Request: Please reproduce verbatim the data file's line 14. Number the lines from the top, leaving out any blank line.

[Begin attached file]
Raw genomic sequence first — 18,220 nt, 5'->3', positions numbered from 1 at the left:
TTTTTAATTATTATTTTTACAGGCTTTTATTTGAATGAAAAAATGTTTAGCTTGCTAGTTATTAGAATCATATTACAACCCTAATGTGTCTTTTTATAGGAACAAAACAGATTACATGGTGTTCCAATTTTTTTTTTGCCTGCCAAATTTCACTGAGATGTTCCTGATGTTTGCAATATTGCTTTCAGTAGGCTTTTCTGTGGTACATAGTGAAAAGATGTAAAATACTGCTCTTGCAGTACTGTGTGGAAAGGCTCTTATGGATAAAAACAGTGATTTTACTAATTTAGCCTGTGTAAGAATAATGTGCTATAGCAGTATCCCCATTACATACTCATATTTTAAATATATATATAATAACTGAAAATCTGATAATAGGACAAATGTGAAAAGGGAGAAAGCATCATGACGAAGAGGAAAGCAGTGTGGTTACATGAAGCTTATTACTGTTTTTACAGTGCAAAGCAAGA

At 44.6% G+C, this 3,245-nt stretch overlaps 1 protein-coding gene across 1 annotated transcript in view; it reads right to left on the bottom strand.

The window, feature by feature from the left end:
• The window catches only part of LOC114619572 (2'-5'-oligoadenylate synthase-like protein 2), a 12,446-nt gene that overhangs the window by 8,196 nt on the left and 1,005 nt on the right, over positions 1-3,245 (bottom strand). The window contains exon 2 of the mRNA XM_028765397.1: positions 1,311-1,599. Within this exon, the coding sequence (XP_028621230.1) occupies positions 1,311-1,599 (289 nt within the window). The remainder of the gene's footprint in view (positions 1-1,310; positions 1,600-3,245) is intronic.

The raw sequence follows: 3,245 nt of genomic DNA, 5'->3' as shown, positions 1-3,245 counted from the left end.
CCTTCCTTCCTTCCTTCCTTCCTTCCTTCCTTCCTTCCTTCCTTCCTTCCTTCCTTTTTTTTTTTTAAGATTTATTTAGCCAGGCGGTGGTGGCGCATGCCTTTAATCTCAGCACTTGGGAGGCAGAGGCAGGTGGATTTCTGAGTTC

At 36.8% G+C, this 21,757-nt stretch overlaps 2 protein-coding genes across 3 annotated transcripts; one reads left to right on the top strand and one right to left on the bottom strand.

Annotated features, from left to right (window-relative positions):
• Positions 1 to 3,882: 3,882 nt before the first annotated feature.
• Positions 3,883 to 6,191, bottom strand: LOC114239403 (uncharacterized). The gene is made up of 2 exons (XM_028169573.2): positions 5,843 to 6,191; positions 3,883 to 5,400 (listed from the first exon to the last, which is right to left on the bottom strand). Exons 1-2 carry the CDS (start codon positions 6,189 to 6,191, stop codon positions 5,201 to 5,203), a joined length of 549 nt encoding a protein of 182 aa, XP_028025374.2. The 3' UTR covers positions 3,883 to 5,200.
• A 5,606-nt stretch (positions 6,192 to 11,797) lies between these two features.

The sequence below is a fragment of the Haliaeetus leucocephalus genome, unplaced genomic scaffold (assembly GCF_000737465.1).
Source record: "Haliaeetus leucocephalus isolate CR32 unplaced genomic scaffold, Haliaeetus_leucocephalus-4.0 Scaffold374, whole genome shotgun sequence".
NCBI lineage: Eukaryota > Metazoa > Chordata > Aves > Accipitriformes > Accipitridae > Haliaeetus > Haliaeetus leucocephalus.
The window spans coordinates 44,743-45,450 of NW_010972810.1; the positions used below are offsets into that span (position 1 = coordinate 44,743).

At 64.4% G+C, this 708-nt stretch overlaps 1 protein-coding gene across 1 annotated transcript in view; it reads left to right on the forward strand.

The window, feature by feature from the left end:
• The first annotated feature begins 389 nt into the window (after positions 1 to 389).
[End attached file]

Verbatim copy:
Source record: "Haliaeetus leucocephalus isolate CR32 unplaced genomic scaffold, Haliaeetus_leucocephalus-4.0 Scaffold374, whole genome shotgun sequence".